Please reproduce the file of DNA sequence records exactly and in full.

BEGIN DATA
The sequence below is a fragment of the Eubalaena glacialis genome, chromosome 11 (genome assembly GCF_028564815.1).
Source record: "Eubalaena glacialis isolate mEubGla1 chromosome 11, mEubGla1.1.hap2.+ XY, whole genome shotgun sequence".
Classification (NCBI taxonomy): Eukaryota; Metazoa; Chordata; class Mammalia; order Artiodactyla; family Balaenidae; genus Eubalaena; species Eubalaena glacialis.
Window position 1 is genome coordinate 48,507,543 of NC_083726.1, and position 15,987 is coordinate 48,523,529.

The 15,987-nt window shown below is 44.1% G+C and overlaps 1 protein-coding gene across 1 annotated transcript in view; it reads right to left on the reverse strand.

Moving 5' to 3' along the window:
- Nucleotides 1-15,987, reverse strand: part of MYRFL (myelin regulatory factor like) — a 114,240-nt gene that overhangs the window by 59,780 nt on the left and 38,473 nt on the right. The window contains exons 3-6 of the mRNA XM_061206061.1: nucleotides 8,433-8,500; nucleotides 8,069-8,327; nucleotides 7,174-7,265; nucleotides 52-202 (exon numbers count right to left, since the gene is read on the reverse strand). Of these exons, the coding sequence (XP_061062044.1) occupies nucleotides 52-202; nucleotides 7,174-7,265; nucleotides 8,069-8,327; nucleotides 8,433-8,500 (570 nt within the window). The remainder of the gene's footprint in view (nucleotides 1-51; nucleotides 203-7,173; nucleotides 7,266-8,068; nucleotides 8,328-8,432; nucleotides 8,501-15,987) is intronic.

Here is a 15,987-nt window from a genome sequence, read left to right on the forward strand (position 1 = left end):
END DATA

The sequence below is a fragment of the Eubalaena glacialis genome, chromosome 11 (genome assembly GCF_028564815.1).
Source record: "Eubalaena glacialis isolate mEubGla1 chromosome 11, mEubGla1.1.hap2.+ XY, whole genome shotgun sequence".
Classification (NCBI taxonomy): Eukaryota; Metazoa; Chordata; class Mammalia; order Artiodactyla; family Balaenidae; genus Eubalaena; species Eubalaena glacialis.
Window position 1 is genome coordinate 48,507,543 of NC_083726.1, and position 15,987 is coordinate 48,523,529.

The 15,987-nt window shown below is 44.1% G+C and overlaps 1 protein-coding gene across 1 annotated transcript in view; it reads right to left on the reverse strand.

Moving 5' to 3' along the window:
- Nucleotides 1-15,987, reverse strand: part of MYRFL (myelin regulatory factor like) — a 114,240-nt gene that overhangs the window by 59,780 nt on the left and 38,473 nt on the right. The window contains exons 3-6 of the mRNA XM_061206061.1: nucleotides 8,433-8,500; nucleotides 8,069-8,327; nucleotides 7,174-7,265; nucleotides 52-202 (exon numbers count right to left, since the gene is read on the reverse strand). Of these exons, the coding sequence (XP_061062044.1) occupies nucleotides 52-202; nucleotides 7,174-7,265; nucleotides 8,069-8,327; nucleotides 8,433-8,500 (570 nt within the window). The remainder of the gene's footprint in view (nucleotides 1-51; nucleotides 203-7,173; nucleotides 7,266-8,068; nucleotides 8,328-8,432; nucleotides 8,501-15,987) is intronic.

Here is a 15,987-nt window from a genome sequence, read left to right on the forward strand (position 1 = left end):